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FOTO Rehab Outcomes Blog

Does Patient Experience Affect Clinical Outcome?

I have mixed feelings about hospitalized patients and the experiences created for them.  Take for example creating an environment that includes flat screen smart televisions. Sure, it would be a great experience to have that kind of technology to allow for "entertainment." If the patient perceives this as a positive experience, does it affect clinical outcomes? Will they rate their care as better?

The abstract I found perked my interest because it found that patient experience was associated with clinical outcome. I'm curious what kind of experiences were described that improved clinical outcomes.

Below you will find a quick view of the abstract. 


Hospital Value-Based Purchasing: The Association Between Patient Experience and Clinical Outcome.



The Affordable Care Act of 2010 introduced a Hospital Value-Based Purchasing Total Performance Score for payment purposes and to evaluate hospital quality of care. In fiscal year 2016, Total Performance Score was composed of (1) Clinical Processes of Care, (2) Patient Experience of Care, (3) Outcome, and (4) Efficiency domains. The objective of this study was to examine the association between the Patient Experience of Care and Outcome domains. The Donabedian model of structure, process, and outcome was used as a conceptual framework for this study. Data from the 2015-2016 Area Health Resource File, the 2016 American Hospital Association database, and the 2016 Hospital Value-Based Purchasing were used. Univariate, bivariate, and multivariate analyses were conducted to examine the impact of patient experience on outcome of care and hospitals. From a sample of 1866 hospitals across the United States, patient experience was significantly and positively associated with patient outcome. In addition, for-profit hospitals, hospitals with more beds, nonteaching hospitals, and hospitals located in less competitive markets were found to have a significant association with better outcomes. The study's findings are important as policy makers consider additional or alternative indicators that may better represent and encourage higher quality of care within acutecare hospitals.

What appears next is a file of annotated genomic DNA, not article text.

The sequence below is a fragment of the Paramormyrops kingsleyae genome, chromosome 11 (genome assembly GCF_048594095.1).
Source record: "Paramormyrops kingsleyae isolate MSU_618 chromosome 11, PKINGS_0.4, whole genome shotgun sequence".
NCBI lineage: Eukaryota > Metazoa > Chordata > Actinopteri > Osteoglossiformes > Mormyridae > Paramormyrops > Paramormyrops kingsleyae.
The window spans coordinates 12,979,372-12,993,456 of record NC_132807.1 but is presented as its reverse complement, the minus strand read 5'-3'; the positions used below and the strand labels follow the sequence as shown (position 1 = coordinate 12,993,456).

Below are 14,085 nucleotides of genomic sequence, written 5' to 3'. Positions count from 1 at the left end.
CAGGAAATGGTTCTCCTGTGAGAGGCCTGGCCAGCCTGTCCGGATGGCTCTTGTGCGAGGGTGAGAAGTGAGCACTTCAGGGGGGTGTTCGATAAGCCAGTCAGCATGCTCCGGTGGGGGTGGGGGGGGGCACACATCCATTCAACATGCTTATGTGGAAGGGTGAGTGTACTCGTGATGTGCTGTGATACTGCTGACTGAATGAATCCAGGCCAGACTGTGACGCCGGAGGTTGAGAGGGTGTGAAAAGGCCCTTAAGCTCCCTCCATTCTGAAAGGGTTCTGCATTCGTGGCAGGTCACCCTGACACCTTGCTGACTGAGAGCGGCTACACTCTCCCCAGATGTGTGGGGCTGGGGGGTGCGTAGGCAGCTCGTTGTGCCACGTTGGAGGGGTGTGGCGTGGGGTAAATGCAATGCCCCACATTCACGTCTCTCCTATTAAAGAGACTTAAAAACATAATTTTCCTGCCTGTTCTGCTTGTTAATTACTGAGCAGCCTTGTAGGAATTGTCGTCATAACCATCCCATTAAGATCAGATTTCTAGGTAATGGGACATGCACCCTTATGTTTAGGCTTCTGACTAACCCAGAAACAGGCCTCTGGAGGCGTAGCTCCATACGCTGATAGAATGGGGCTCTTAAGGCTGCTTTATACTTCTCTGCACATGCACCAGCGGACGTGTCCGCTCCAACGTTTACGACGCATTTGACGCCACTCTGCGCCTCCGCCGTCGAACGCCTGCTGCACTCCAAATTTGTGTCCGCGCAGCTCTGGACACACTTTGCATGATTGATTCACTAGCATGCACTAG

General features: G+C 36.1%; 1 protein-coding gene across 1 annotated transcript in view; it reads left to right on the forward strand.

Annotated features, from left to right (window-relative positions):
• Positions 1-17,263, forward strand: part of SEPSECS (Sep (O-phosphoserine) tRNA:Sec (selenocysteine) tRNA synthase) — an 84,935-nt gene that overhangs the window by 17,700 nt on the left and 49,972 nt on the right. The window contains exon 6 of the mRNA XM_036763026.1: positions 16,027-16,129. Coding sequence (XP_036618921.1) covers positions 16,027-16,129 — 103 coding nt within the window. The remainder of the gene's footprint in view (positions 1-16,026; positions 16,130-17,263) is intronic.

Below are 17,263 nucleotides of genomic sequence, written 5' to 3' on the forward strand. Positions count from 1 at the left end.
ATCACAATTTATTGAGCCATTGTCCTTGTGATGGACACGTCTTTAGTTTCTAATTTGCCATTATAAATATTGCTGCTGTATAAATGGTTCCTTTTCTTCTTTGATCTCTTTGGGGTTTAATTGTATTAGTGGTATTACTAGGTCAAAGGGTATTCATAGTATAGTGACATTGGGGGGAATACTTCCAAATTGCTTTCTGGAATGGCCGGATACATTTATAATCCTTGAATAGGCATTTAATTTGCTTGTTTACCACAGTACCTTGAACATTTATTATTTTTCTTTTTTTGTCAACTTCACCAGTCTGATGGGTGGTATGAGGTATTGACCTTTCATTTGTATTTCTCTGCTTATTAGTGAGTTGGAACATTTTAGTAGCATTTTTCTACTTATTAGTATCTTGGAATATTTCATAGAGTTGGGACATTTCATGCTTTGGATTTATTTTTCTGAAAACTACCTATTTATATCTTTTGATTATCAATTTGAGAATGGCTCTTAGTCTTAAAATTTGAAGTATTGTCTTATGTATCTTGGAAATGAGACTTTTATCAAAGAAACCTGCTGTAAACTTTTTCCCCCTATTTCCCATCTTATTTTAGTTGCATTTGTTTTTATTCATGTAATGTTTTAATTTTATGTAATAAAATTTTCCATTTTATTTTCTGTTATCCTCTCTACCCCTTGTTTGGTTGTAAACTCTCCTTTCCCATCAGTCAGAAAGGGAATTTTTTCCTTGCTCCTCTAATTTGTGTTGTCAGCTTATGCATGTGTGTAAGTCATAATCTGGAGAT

2017 Oct/Dec;36(4):312-319. doi: 10.1097/HCM.0000000000000183.

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